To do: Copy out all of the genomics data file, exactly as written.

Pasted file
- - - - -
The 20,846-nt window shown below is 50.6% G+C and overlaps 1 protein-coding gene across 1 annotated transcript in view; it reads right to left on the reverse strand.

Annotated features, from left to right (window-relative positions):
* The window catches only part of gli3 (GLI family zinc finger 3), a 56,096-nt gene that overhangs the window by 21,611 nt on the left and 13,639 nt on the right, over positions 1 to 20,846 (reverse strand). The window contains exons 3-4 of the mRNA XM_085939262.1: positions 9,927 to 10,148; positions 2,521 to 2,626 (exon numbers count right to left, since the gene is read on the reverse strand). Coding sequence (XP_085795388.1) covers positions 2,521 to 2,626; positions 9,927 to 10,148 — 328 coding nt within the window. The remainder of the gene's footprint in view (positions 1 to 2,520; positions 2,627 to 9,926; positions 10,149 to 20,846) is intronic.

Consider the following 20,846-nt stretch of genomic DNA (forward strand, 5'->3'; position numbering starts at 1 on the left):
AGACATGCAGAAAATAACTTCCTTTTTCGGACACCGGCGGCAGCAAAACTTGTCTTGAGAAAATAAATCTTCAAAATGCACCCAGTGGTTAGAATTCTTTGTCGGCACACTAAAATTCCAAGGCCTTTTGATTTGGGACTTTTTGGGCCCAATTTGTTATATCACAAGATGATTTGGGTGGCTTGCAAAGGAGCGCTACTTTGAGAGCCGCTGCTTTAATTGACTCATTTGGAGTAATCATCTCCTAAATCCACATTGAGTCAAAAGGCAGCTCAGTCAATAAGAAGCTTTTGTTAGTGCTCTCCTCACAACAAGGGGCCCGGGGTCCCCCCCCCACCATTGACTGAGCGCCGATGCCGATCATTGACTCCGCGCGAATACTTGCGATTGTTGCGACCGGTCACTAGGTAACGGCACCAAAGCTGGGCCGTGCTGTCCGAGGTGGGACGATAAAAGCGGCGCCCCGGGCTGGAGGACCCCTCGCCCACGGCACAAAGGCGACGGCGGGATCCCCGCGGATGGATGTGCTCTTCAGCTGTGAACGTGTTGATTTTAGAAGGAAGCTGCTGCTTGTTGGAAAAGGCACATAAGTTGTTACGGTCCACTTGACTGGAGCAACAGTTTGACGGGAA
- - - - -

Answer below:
The 20,846-nt window shown below is 50.6% G+C and overlaps 1 protein-coding gene across 1 annotated transcript in view; it reads right to left on the reverse strand.

Annotated features, from left to right (window-relative positions):
* The window catches only part of gli3 (GLI family zinc finger 3), a 56,096-nt gene that overhangs the window by 21,611 nt on the left and 13,639 nt on the right, over positions 1 to 20,846 (reverse strand). The window contains exons 3-4 of the mRNA XM_085939262.1: positions 9,927 to 10,148; positions 2,521 to 2,626 (exon numbers count right to left, since the gene is read on the reverse strand). Coding sequence (XP_085795388.1) covers positions 2,521 to 2,626; positions 9,927 to 10,148 — 328 coding nt within the window. The remainder of the gene's footprint in view (positions 1 to 2,520; positions 2,627 to 9,926; positions 10,149 to 20,846) is intronic.

Consider the following 20,846-nt stretch of genomic DNA (forward strand, 5'->3'; position numbering starts at 1 on the left):
AGACATGCAGAAAATAACTTCCTTTTTCGGACACCGGCGGCAGCAAAACTTGTCTTGAGAAAATAAATCTTCAAAATGCACCCAGTGGTTAGAATTCTTTGTCGGCACACTAAAATTCCAAGGCCTTTTGATTTGGGACTTTTTGGGCCCAATTTGTTATATCACAAGATGATTTGGGTGGCTTGCAAAGGAGCGCTACTTTGAGAGCCGCTGCTTTAATTGACTCATTTGGAGTAATCATCTCCTAAATCCACATTGAGTCAAAAGGCAGCTCAGTCAATAAGAAGCTTTTGTTAGTGCTCTCCTCACAACAAGGGGCCCGGGGTCCCCCCCCCACCATTGACTGAGCGCCGATGCCGATCATTGACTCCGCGCGAATACTTGCGATTGTTGCGACCGGTCACTAGGTAACGGCACCAAAGCTGGGCCGTGCTGTCCGAGGTGGGACGATAAAAGCGGCGCCCCGGGCTGGAGGACCCCTCGCCCACGGCACAAAGGCGACGGCGGGATCCCCGCGGATGGATGTGCTCTTCAGCTGTGAACGTGTTGATTTTAGAAGGAAGCTGCTGCTTGTTGGAAAAGGCACATAAGTTGTTACGGTCCACTTGACTGGAGCAACAGTTTGACGGGAA